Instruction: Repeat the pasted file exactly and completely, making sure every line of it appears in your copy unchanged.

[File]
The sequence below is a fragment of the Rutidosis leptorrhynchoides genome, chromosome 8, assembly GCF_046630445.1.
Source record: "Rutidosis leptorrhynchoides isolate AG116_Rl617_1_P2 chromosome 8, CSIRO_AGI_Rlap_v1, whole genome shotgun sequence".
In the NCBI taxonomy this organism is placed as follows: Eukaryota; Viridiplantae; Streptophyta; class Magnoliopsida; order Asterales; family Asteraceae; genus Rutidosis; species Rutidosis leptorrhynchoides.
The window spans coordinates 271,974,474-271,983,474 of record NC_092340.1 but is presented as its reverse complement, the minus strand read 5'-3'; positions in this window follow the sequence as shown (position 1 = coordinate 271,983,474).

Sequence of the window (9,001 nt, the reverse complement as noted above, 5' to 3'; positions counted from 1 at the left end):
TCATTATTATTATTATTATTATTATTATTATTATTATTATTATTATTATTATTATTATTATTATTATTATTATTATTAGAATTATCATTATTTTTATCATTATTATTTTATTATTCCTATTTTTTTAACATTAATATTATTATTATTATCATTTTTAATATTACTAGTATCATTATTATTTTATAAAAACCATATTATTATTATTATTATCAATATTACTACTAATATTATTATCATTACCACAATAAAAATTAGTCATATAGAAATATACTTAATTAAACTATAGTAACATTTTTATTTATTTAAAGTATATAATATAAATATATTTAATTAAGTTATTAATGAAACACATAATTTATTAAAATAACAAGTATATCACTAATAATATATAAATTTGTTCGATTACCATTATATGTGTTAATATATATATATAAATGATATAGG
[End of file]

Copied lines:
The sequence below is a fragment of the Rutidosis leptorrhynchoides genome, chromosome 8, assembly GCF_046630445.1.
Source record: "Rutidosis leptorrhynchoides isolate AG116_Rl617_1_P2 chromosome 8, CSIRO_AGI_Rlap_v1, whole genome shotgun sequence".
In the NCBI taxonomy this organism is placed as follows: Eukaryota; Viridiplantae; Streptophyta; class Magnoliopsida; order Asterales; family Asteraceae; genus Rutidosis; species Rutidosis leptorrhynchoides.
The window spans coordinates 271,974,474-271,983,474 of record NC_092340.1 but is presented as its reverse complement, the minus strand read 5'-3'; positions in this window follow the sequence as shown (position 1 = coordinate 271,983,474).

Sequence of the window (9,001 nt, the reverse complement as noted above, 5' to 3'; positions counted from 1 at the left end):
TCATTATTATTATTATTATTATTATTATTATTATTATTATTATTATTATTATTATTATTATTATTATTATTATTATTAGAATTATCATTATTTTTATCATTATTATTTTATTATTCCTATTTTTTTAACATTAATATTATTATTATTATCATTTTTAATATTACTAGTATCATTATTATTTTATAAAAACCATATTATTATTATTATTATCAATATTACTACTAATATTATTATCATTACCACAATAAAAATTAGTCATATAGAAATATACTTAATTAAACTATAGTAACATTTTTATTTATTTAAAGTATATAATATAAATATATTTAATTAAGTTATTAATGAAACACATAATTTATTAAAATAACAAGTATATCACTAATAATATATAAATTTGTTCGATTACCATTATATGTGTTAATATATATATATAAATGATATAGG